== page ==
It lasts three weeks, attracts around 15 million spectators and is here once again – the Tour de France is back for its 95th edition starting on Saturday, July 7. Here we take you through a potted history of the Tour and present some facts and figures.


Back in 1903, the idea of the Tour was dreamed up by French sports newspaper L’Auto as a publicity stunt to help increase its circulation. It not only fulfilled its objective, but also managed to destroy the rival paper of the time and become one of the most attractive events for competitive cyclists overnight.

Only the gutsy and the tough of the professional cycling world entered the 2,428km, 19-day event and the first champion, Maurice Garin, managed to beat 59 other cyclists to take the title by a margin of two hours and 49 minutes.

The Tour very nearly didn’t make it through to its second year with the amount of cheating involved. This was cheating of the non-chemical kind and involved riders catching trains, taking cars and dropping spikes to puncture opponent’s tyres.

Night stops, bike changes and technical help were against the rules of the Tour at this stage, so it’s not surprising that the sleep-deprived competitors were tempted to jump on the train every now and then.

Rather than cancelling the Tour, the officials only added more rules and more mountains making the challenge almost impossible and earning the organisers the label of ‘assassins.’ Now the race is very different with trainers, doctors and experts offering technical advice to every rider, not to mention the huge amounts of money wrapped up in team sponsorship.

Today, the Tour involves more riders, more kilometres and more controversy with competitors demanding the unimaginable from their bodies in the bid to get their hands on that yellow leader’s jersey.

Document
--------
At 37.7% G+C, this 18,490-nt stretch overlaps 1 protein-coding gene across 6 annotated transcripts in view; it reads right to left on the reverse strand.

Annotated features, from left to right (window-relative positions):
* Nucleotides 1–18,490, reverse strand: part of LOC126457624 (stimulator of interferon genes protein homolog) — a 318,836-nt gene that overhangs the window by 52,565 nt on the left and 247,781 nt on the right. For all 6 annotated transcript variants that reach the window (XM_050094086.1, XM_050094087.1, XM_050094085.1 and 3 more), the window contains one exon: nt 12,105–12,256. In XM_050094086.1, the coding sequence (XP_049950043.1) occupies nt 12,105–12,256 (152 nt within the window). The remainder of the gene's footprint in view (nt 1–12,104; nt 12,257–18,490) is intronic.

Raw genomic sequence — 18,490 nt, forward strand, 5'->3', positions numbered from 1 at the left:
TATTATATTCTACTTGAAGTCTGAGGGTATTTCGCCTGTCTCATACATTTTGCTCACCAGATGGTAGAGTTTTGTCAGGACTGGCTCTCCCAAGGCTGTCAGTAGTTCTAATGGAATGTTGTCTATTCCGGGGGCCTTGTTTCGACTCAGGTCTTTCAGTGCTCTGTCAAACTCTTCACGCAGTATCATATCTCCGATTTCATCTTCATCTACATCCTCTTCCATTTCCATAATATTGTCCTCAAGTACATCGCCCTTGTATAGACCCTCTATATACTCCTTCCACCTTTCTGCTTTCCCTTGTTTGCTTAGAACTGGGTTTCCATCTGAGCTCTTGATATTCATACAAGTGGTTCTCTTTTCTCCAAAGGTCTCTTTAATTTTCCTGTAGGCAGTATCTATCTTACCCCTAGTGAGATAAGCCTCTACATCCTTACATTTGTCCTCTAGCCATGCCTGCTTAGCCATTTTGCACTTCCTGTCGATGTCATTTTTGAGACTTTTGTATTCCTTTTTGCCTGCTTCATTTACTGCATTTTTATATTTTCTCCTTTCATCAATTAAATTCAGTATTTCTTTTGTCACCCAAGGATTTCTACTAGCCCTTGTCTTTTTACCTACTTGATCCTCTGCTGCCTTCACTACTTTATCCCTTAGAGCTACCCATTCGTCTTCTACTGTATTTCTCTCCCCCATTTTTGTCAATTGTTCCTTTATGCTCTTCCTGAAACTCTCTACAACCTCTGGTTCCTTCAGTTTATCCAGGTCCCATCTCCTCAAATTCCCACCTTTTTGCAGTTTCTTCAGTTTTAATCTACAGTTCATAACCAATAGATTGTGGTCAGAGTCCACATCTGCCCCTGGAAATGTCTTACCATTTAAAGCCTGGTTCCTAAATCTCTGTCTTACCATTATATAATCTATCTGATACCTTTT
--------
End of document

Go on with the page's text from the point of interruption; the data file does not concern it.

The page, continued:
* American Lance Armstrong is the only person to have ever won the Tour seven times. Eddy Merckx, Jacques Anquetil, Bernard Hinault and Miguel Indurain have all won five.

* The smallest Tour-winning margin was set by American rider Greg LeMond in 1989. He beat Frenchman Laurent Fignon by just eight seconds.

* The youngest winner of the Tour was Henri Cornet who was 19 years old and took the title in 1904.

* The publicity caravan arrives before the race does. This consists of a parade or around 200 floats and vehicles.

* The Tour’s podium girls are selected by the race organisers from over 500 applicants every year. Podium girls are forbidden to socialise with riders.

* Tour de France bikes weigh around 6.8 kilograms (14.9 pounds). A carbon-fibre team replica will set you back between £5,000 and £7,000.



Coloured jerseys are awarded to the leaders of each of the main race classifications. Here’s our guide to what’s what in Tour couture…

The coveted yellow jersey – or maillot jaune – is worn by the rider who has completed the race in the least amount of time. As such, they top the general classification (GC) of the race. Whoever wears the yellow jersey when the races finishes in Paris, wins the Tour de France overall.


This jersey is the one that the sprint specialists want the most. Points are awarded for riders who cross the finish line first, leading to sprint specialists battling for the line on flat stages. Points are also awarded for intermediate sprints, which are positioned along the route. The rider with the most points wears the green jersey.


When the race hits the mountains of the Alps or Pyrenees, it’s the wiry climbing specialists who wrestle for the mountains jersey. The distinctive red and white polka-dot jersey is awarded to the rider who collects the most mountain points – the most points are awarded to the rider who reaches the top of designated climb first. There are several categories of climb dependent on the severity of the ascent. The bigger the mountain, the more points on offer.